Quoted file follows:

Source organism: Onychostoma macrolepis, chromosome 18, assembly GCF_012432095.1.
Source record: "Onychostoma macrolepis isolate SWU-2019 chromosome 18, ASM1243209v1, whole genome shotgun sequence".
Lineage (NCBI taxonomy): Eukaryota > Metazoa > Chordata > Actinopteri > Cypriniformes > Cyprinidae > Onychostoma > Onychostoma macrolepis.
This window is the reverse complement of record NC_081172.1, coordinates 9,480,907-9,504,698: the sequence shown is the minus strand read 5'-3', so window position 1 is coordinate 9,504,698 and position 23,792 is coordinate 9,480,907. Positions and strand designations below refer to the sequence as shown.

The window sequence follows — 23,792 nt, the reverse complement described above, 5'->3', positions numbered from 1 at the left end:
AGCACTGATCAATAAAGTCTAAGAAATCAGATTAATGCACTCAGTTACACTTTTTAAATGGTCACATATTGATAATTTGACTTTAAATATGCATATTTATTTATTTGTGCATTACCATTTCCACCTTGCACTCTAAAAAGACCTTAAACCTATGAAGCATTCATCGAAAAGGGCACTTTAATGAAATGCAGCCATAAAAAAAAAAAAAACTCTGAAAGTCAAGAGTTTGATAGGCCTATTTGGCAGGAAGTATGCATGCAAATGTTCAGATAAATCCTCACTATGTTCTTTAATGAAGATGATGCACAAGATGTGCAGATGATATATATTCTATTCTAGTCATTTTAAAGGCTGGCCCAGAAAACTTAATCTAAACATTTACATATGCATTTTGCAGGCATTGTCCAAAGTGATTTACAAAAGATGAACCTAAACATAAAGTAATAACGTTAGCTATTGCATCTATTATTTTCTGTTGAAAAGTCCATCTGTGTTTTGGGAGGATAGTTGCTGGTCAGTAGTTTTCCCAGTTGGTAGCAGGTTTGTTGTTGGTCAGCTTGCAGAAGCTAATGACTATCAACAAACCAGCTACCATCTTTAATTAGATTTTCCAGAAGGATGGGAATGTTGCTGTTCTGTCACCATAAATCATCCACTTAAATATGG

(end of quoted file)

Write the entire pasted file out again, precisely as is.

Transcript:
Source organism: Onychostoma macrolepis, chromosome 18, assembly GCF_012432095.1.
Source record: "Onychostoma macrolepis isolate SWU-2019 chromosome 18, ASM1243209v1, whole genome shotgun sequence".
Lineage (NCBI taxonomy): Eukaryota > Metazoa > Chordata > Actinopteri > Cypriniformes > Cyprinidae > Onychostoma > Onychostoma macrolepis.
This window is the reverse complement of record NC_081172.1, coordinates 9,480,907-9,504,698: the sequence shown is the minus strand read 5'-3', so window position 1 is coordinate 9,504,698 and position 23,792 is coordinate 9,480,907. Positions and strand designations below refer to the sequence as shown.

The window sequence follows — 23,792 nt, the reverse complement described above, 5'->3', positions numbered from 1 at the left end:
AGCACTGATCAATAAAGTCTAAGAAATCAGATTAATGCACTCAGTTACACTTTTTAAATGGTCACATATTGATAATTTGACTTTAAATATGCATATTTATTTATTTGTGCATTACCATTTCCACCTTGCACTCTAAAAAGACCTTAAACCTATGAAGCATTCATCGAAAAGGGCACTTTAATGAAATGCAGCCATAAAAAAAAAAAAAACTCTGAAAGTCAAGAGTTTGATAGGCCTATTTGGCAGGAAGTATGCATGCAAATGTTCAGATAAATCCTCACTATGTTCTTTAATGAAGATGATGCACAAGATGTGCAGATGATATATATTCTATTCTAGTCATTTTAAAGGCTGGCCCAGAAAACTTAATCTAAACATTTACATATGCATTTTGCAGGCATTGTCCAAAGTGATTTACAAAAGATGAACCTAAACATAAAGTAATAACGTTAGCTATTGCATCTATTATTTTCTGTTGAAAAGTCCATCTGTGTTTTGGGAGGATAGTTGCTGGTCAGTAGTTTTCCCAGTTGGTAGCAGGTTTGTTGTTGGTCAGCTTGCAGAAGCTAATGACTATCAACAAACCAGCTACCATCTTTAATTAGATTTTCCAGAAGGATGGGAATGTTGCTGTTCTGTCACCATAAATCATCCACTTAAATATGG